Big City, Little


One Eleven North Forty-Ninth Street
Victor Schermer

Soon after the founding of our nation, a dedicated group of men built an asylum on a plot of land outside the Philadelphia city limits. There, the insane could receive humane treatment, like the calming psychiatric chair invented by Dr. Rush, or perhaps hot baths, or the soon-to-be-outdated leeches. There was support and concern and lessons to be learned: the so-called "moral therapy," indebted, no doubt, to the spiritual teachings of the day.

In time, the city extended around the place, and a stone wall was constructed to contain the wild ones inside, their thoughts as radical and disturbing as the great books burned under Hitler's regime. Then the new generation of physicians erected a large turret, which gave the place the appearance of a prison.

Slowly, there in the West End, an urban ghetto grew, a place of poverty and strife, surrounding the wall. And inside the wall, wealth accumulated, as the rich and near-rich sent their sick ones to be cured, cured of their disturbing thoughts.

A society developed inside the wall, resembling ancient Greece or Rome. Doctors walked through the endless halls and carpeted rooms discussing diagnoses, theories, deteriorations, remissions, discharges. Patients lived there for one, two, three years, getting worse or better, known, known in their depths and inner deaths by the dead themselves.

Then the money expired. New medicines took the place of costly walls, and doctor after doctor fell in battle, until a man in a black suit came and bought them out.

Greece fell, Rome fell. You noticed the walls crumbling a bit. You noticed the sadness in the doctors' faces. You noticed the absence of mind in place of the crazy mind. You noticed the abacus balls, fingered by the moneyed interests.You noticed that the patients went in and went out.

Some say it was like the South during Reconstruction. I say it was the end of light and dark. I say it was the slow dying of the soul. I say the ghetto is everywhere and nowhere.

~ . ~

An Invitation to Mrs. Maryanne McGuinn
Christopher A. Miller

From your brown house and your hot kitchen,
across the straw fields and the green evening hills,
down the shadowed river roads and over
the Bucks County backroad bridges
past the bright aluminum diners and the white signs of supermarkets,
to the rectangles and pyramids and
to the bricks and windows of this old city
please come flying.

In your husband's fast red car, or
on the last train from the last redroofed station, or
by a black balloon with a hot red flame.
Leave your babies and your bake pans,
your tax forms and your dry cleaning
leave your cell phone charger and your self-help books,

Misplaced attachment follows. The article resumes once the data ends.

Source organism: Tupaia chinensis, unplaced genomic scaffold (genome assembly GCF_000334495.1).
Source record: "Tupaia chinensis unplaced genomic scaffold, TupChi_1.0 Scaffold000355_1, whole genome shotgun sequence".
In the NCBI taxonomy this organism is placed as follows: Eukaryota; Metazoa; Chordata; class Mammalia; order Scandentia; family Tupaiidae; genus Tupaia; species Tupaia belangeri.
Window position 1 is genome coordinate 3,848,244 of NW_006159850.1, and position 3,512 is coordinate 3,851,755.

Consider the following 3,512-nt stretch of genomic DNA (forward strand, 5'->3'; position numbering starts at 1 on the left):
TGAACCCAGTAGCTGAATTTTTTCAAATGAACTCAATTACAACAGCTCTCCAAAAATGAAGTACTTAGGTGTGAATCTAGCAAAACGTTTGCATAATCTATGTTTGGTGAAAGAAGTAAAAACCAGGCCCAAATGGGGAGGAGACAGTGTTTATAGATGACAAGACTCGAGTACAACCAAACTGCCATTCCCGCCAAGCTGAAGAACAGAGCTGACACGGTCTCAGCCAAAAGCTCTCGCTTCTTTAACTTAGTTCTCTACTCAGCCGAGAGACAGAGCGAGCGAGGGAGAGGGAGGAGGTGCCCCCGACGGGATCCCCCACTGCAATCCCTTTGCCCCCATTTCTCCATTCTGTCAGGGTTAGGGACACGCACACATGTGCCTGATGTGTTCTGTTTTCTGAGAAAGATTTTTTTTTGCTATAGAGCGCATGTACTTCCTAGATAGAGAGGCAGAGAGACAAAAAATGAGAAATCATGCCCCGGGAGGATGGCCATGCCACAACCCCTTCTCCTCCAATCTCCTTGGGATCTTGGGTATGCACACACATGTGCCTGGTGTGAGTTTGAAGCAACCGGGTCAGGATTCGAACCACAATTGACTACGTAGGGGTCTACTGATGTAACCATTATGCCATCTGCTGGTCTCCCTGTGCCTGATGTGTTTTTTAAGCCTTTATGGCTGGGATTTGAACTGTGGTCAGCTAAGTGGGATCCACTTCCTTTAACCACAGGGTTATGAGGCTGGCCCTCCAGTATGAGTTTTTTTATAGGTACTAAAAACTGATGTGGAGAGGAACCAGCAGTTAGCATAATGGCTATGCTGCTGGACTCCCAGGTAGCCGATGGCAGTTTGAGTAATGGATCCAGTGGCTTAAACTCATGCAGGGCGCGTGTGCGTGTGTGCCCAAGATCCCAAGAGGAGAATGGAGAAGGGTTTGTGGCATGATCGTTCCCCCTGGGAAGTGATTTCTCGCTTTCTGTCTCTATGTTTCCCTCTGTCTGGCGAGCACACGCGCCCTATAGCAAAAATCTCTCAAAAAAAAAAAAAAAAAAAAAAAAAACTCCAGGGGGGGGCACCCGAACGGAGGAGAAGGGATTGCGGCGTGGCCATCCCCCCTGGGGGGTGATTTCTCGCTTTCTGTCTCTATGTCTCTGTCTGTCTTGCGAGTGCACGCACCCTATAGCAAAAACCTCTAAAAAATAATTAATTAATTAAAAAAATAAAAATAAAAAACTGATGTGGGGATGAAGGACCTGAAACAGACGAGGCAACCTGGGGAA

your wedding rings and your recycling bins, and
please come flying.

Bring your black stockings with the scalloped tops, and
bring your lipstick, your powder, and your shiniest shiny panties.
Bring your office shoes with the pointy toes, and
bring your gloves, your scarf, and your longest long coat.
Bring your plaid nightie with the lace hem, and
bring your booklite, your catseyeglasses, and your fuzziest fuzzy slippers.
please come flying.

The Liberty Bell and the Bell Atlantic Building are lit in your favorite colors
so that you may glide on the bricks across brooks of blue light.
Punkers and potheads wait on their haunches in South Street doorjambs
to panhandle for your blessed quarters.
Martinis are mixed in Old City and fishes are braised off Rittenhouse,
pasta is boiled in Bella Vista and ducks are Pekinged on Race, to
quench, coil, and stoke you. So
please come flying.

For you, Market Street is closed for the night.
For you, peroxide blondes are sliding upside-down on the brass poles at Delilah's.
For you, the Phillies are blowing the game.
For you, the trolleys are rattling up to Drexel and U Penn.
For you, Painted Bride performance artists have painted bullseyes on their breasts.
For you, queers are kissing on benches on Pine Street.
For you, the slates of Washington Square flicker in the plum light like Picasso paintings.
Please come flying.

Please come flying, and
in this two-windowed, high-ceilinged, turpentine-fumed sweatbox we will
run the concave side of a cold spoon down the backs of your thighs,
flick away the moustache smells left on your elbows and your knuckles, and
unpaint your face while the paint drips down your face like days.

Please come flying, and
in this fourth-floor, soul-filled, posters-peeling walkup we will
make batter and bake it and ice those cookies with thin pink flowers,
look at books filled with silver gelatin nude pictures of nude people in nude places, and
melt the ice water in the tall glasses and freeze the night sky outside the squat crossed portholes.

In this parquet-squared, velvet-molded, electrically exposed fusebox we will
collect all of your words and all of your scarlet toenails and lay them on a handkerchief,
dance to the knocking of the band-sanded table legs and the acorns plunking the transom, and
knock knees in the hot soapy water, if you will
please come flying.

From your brown house and your hot kitchen,
come past dark farms and lonely swishing horsetails behind plank fences,
down the highway like a bullet through a barrel,
to this smoky humid city, through these alluvial streets.
Come haughty, proud, with your resolute sapphire eyes commandeering.
Come guilty, contrite, with an ivory rosary wound tight around your knuckles.
Come naked, catty, skimmed with sweat and with biting insects on your lips.
Come coy, coquettish, cavalierly calling from the sidewalk for the time, a time, any time at all.
please come flying.

(With equal apologies to Ms. Bishop and Ms. Moore.)